How to pick a therapist
Picking a therapist can feel overwhelming for a number of reasons. However, I want to lead with some encouraging information: you can’t make the wrong decision. The diversity in practitioners is a gift to our community - different styles appeal to different people. You might have to try out a couple welcome session to see what style feels the best for you, but that is normal and encouraged.
Okay, an important point straight out of the gate: considerable research has been done to assess which of the therapeutic styles was the best one. They ended up finding that all styles performed the EXACT same. This blew everyone's minds. How do they perform the same when we’re talking sandals and rainboots? Flip flops and hiking shoes? Basically, there is a concept in psychotherapy called the “common factors”. Common factors are the concepts that every counsellor is aiming to achieve. Every counsellor wants to be sure you feel safe, there are just different philosophies on how that is cultivated. Every counsellor wants to be sure you feel a bond with them, there are just different ways of believing how that is developed. So, what I hope you take from this is that it doesn't really matter which shoes you pick, just make sure that they fit you well.
Getting into the nitty gritty: there is a wide range of educational backgrounds and guiding disciplines that fall under the counselling category, which can make it seem like a major task finding which style would fit for you. But, this variety is actually a strength; just as there is diversity in the individuals looking for support, there is diversity in the services that are offered. Let’s look at some important things for you to consider to narrow down a therapeutic practitioner.
Please note that in this article, we are going to simply cover the most conventionally common therapy styles. There are so so many more styles and approaches to healing that we just can’t address them all.
First, there is a wide range of educational backgrounds, reflected in the suitable association where they meet the requirements to be registered as a member. The analogy of transportation methods might help with conceptualising this concept.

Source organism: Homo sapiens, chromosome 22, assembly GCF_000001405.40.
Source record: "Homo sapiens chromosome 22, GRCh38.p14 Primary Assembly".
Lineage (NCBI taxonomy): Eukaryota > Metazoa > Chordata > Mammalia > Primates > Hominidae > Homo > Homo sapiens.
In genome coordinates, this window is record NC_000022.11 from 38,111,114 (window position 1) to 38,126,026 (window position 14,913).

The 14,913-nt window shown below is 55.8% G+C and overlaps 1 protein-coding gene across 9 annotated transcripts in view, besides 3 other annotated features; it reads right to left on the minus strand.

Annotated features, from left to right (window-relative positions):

PCC, Professional Certified Coach (International Coaching Federation)
Metaphor: a bicycle (Life Coach Certificate)
The requirements for this credential are typically from a private organization, specializing in Life Coaching
The analogy of the bicycle feels appropriate because a huge amount of the value brought to this field is personally experiential from the life-coach themselves. Often, life coaches will share their own life experiences to be able to empower their client to make choices that similarly improve their lives. It’s as if they’re on their own bike, encouragingly right beside you, to help show the way and guide you through the process. The personal experience in this field can feel empoweringly authentic, as often times the mantra is “if I could do it, so can you”.
RTC, Registered Therapeutic Counsellor (Association of Cooperative Counselling Therapists)
Metaphor: a car (Counselling Certificate)
The requirements for this credential are typically from a college or university that offers counselling certifications, the length of education is typically less than 2 years
The analogy of the car feels appropriate because it is enclosed, paralleling the experience of holding space. With the therapist in the driver's seat, there is likely going to be more structure that aligns with the modalities that the therapist is skilled in. In the car, the therapist empowers the client to check out the map and make positive change that align with their route. An immense value from this field is that it typically encompasses holistic and Eastern medicine disciplines. The decolonial modalities that this field contributes to the therapeutic database is immensely valuable.
RCC, Registered Clinical Counsellor (BC Association of Clinical Counsellors)
Metaphore: an RV (Graduate Degree) as well as CCC, Canadian Certified Counsellor (Canadian Counselling and Psychotherapy Association) – an RV (Graduate Degree, RCC equivalent but typically used in other provinces)
The requirements for these credentials are a Master’s degree from an accredited university; typically obtained in 6-7 years of education.
Relative to a bike or a car, an RV is gigantic. The RV analogy feels suitable for the RCC or CCC because they have a huge amount of education to support them. A RCC or CCC will be heavily educated in counselling skills, cultural considerations, ethical decision making, and have a deep theoretical understanding of the art of psychotherapy. They are equipped to work with challenging mental health concerns, and will stay devoted to leading an evidence-based practice. While their skills prepare them for working with all kinds of individuals they are not only suited for high-challenge cases, and could be an appropriate fit for “milder” cases, such as self-esteem, life-transitions, or family dynamic situations as well.
While there are many other forms of therapeutic approaches that hold respectable merit in the wide field of counselling and therapy, it is highly recommended that you find a therapeutic practitioner that is supported by an association. This ensures that they can be held accountable should their practices defy their associations’ Code of Ethics.
Your gut knows; your gut knows when you’re comfortable, when a person is safe, and when you are in the right place. This is an important indicator when picking a therapist. If you don’t feel comfortable, regardless of the amount of education or the therapeutic modality that your practitioner is relying on, it is less likely that you will see success. Comfort in your body and the freedom to be yourself is the essential context that will allow for authenticity, this is where we can find the vulnerable root, the foundation for change.